• The general public readers ask more reference questions than any other reader group, with 30% of their messages containing reference questions, which does have implications for the library service programs as the numbers increase.
  • Bottom line, the public audience for DocSouth seems to represent a highly motivated, informed, and articulate group of readers who are using DocSouth for serious purposes that can only be described as educational. Their deep engagement with these works, the obvious thrill of discovery and learning, tell me that DocSouth, even as it now stands, is a powerful educational resource. For some people who are not interested in credit hours or certification, a collection of primary sources like DocSouth can have the effect of a distance education program without all the trappings. DocSouth is obviously not a passive force that requires a formal educational program to activate its potential. It is obvious to me from reading the full record of messages that a high-quality resource of electronic texts, like a great library, can be a profoundly educational force in its own right.
There are other ways to view the messages that I don't have time to go into in detail today. One is an analysis of the reference questions which run the gambit from the straightforward to the very complex. Some of the questions are entertaining and provide food for thought. For example, the following comes from a woman in Brighton, England, who asks these 3 short questions which she says "should only take a couple of minutes of your time."
  1. Is the American south a distinct region of the United States? If so, in what ways?
  2. Are the images portrayed in Hollywood produced films, such as "Forrest Gump" and "Deliverance," true to form?
  3. Has the image of the American South and its people been constructed? If so, how and by whom?
What is most disturbing about this set of questions is that they come from a woman who is writing a dissertation at a well known British university.
Another view of the message data is the interplay of the electronic texts with the world of print. There are numerous reference questions about how to acquire originals for the works in DocSouth, for example. There are also questions about whether or not works have been reprinted in scholarly editions and where to acquire them. The heightened visibility that electronic access gives to these works appears to be increasing the demand for print versions.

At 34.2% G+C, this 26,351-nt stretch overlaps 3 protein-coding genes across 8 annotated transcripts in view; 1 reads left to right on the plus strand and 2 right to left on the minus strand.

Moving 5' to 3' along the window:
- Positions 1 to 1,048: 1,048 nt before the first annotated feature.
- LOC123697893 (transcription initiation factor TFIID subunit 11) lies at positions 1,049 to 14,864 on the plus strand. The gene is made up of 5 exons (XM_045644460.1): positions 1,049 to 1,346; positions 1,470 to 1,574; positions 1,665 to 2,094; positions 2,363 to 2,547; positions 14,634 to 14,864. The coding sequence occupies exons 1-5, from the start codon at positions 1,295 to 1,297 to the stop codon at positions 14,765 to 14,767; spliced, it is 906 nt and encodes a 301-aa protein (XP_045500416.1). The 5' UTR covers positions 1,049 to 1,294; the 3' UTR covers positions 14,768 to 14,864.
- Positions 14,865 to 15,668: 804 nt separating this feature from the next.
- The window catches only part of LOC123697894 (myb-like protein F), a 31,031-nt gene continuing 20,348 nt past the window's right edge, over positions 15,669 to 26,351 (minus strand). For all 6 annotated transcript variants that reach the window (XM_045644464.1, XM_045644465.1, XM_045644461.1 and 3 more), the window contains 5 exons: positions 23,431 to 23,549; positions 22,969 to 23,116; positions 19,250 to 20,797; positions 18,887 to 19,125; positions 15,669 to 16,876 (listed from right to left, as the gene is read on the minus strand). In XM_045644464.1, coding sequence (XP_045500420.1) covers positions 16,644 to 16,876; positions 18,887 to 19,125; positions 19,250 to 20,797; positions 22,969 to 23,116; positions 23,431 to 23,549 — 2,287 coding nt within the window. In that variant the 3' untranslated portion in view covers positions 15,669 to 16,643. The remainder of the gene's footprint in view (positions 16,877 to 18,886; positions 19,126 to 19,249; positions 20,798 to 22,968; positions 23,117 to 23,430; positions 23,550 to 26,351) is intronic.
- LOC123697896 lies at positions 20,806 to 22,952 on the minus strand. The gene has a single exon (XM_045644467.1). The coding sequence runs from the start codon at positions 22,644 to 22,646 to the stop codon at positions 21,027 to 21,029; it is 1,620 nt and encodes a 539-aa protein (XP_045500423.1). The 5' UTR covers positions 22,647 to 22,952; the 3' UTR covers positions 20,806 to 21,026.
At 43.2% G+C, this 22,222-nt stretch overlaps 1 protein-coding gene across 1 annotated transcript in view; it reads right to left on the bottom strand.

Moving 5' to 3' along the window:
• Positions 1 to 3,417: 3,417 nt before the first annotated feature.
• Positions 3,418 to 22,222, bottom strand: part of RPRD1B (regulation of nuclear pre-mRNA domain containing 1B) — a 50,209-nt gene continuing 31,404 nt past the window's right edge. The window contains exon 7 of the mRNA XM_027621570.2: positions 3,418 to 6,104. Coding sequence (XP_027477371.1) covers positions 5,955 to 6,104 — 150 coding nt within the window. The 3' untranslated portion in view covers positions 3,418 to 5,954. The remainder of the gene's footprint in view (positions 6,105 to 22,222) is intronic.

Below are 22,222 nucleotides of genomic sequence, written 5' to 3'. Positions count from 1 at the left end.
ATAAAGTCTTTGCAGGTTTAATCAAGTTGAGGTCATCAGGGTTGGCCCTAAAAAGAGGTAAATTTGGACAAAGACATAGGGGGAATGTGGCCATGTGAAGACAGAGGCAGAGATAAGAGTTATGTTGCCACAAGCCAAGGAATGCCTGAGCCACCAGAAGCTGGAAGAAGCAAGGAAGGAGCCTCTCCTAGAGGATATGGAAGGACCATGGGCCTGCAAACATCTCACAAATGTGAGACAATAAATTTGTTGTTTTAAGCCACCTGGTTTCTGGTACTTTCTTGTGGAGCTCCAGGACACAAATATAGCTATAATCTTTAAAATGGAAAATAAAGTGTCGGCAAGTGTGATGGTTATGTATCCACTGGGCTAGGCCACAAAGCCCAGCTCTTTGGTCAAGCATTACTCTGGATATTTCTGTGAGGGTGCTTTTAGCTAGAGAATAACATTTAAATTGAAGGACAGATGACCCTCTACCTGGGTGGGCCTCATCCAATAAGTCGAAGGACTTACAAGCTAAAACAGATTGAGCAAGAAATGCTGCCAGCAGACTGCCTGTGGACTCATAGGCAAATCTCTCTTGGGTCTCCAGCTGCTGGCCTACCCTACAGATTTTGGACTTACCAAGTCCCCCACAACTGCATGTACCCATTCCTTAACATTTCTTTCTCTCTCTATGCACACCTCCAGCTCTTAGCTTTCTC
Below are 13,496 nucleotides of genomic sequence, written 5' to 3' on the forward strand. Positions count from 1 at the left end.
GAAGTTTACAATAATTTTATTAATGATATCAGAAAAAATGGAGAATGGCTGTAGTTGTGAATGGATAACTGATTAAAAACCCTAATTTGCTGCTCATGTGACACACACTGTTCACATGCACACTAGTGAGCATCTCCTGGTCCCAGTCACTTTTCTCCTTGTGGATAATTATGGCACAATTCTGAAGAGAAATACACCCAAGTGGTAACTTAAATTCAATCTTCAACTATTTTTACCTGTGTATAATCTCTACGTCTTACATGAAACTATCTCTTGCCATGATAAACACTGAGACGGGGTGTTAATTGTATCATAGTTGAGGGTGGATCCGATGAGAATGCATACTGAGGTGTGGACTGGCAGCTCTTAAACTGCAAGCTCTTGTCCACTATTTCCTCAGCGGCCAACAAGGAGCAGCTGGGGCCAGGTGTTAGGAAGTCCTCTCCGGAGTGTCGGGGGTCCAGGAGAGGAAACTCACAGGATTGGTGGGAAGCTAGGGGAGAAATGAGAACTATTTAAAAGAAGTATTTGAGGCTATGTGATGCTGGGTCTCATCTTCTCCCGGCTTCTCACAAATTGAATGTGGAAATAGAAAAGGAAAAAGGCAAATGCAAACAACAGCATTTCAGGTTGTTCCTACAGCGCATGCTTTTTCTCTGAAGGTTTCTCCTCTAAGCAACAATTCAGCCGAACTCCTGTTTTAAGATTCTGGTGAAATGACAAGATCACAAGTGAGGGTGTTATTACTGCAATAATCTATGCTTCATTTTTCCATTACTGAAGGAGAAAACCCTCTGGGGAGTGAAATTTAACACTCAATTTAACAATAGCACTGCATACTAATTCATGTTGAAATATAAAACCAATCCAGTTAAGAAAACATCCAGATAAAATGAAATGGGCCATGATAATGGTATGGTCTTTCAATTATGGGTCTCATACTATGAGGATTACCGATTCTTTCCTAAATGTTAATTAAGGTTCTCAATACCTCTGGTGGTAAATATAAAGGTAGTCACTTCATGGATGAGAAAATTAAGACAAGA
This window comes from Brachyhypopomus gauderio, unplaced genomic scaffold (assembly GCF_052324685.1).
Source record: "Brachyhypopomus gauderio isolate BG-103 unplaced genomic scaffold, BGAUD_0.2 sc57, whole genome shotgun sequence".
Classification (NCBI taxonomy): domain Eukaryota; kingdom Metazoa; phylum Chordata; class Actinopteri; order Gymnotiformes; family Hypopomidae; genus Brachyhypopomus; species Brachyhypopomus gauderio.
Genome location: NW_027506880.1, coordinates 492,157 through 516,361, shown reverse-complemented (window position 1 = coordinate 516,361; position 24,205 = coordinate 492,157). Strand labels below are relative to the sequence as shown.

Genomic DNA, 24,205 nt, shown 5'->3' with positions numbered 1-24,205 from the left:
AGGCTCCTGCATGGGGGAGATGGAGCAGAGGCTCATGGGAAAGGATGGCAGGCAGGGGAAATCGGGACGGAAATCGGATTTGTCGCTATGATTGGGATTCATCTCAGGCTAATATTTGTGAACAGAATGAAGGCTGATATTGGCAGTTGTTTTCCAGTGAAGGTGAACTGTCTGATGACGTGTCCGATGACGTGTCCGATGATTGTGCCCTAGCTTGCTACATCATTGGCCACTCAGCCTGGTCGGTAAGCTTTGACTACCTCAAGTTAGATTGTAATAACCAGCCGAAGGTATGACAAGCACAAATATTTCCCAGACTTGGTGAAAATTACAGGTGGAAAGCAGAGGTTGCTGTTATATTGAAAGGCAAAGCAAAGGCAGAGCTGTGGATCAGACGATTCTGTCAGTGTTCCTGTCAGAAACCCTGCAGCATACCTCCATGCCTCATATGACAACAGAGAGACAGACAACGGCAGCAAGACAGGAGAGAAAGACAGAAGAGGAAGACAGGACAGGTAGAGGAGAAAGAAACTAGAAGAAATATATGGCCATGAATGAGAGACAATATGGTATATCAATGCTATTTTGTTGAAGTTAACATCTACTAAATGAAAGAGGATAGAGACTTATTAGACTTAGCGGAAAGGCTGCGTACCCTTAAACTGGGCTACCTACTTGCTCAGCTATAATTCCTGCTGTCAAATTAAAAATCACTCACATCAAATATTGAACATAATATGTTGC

The permissions requests also cast light on this phenomenon. There are a number of small publishers interested in publishing reprints of texts in DocSouth. One said that he had heard that we keep records of the most frequently used works and asked if we could share it with him so he could publish a reprint series.
Let me close with a final thought and an announcement. It is clear from reading the full records of the readers' comments that there are many readers for whom DocSouth is an important resource for research, education, and cultural enrichment. It might even be possible to say that there is a COMMUNITY of readers based on common interest and, to some extent, shared values. Many have volunteered their suggestions and some even their help to improve DocSouth and to ensure that it continues and flourishes. Many talented and enthusiastic people want to contribute to this effort to make primary sources available to the world.
So, I want now to announce our intention to establish over the next several months, the Documenting the American South Readers Advisory Board, which will represent all sectors of DocSouth readership and will meet at least two times a year in Chapel Hill to provide guidance on the management and development of Documenting the American South so it can better meet the needs of its constituents. The board will help in the evaluation of DocSouth from readers' perspectives and provide feedback on plans for future segments. Documenting the American South will take its direction in the future BOTH from our current editorial board consisting of faculty, librarians, and University Press representatives, and the Readers Advisory Board (and we may even ask the latter board to help us raise a little money).
Documenting the American South has shown clearly that it has the capacity to span public and scholarly interests and in establishing this board as a companion to the editorial board, I hope that we can add a small, but helpful, thread to the important bond between the public and the academy. Thank you for your attention.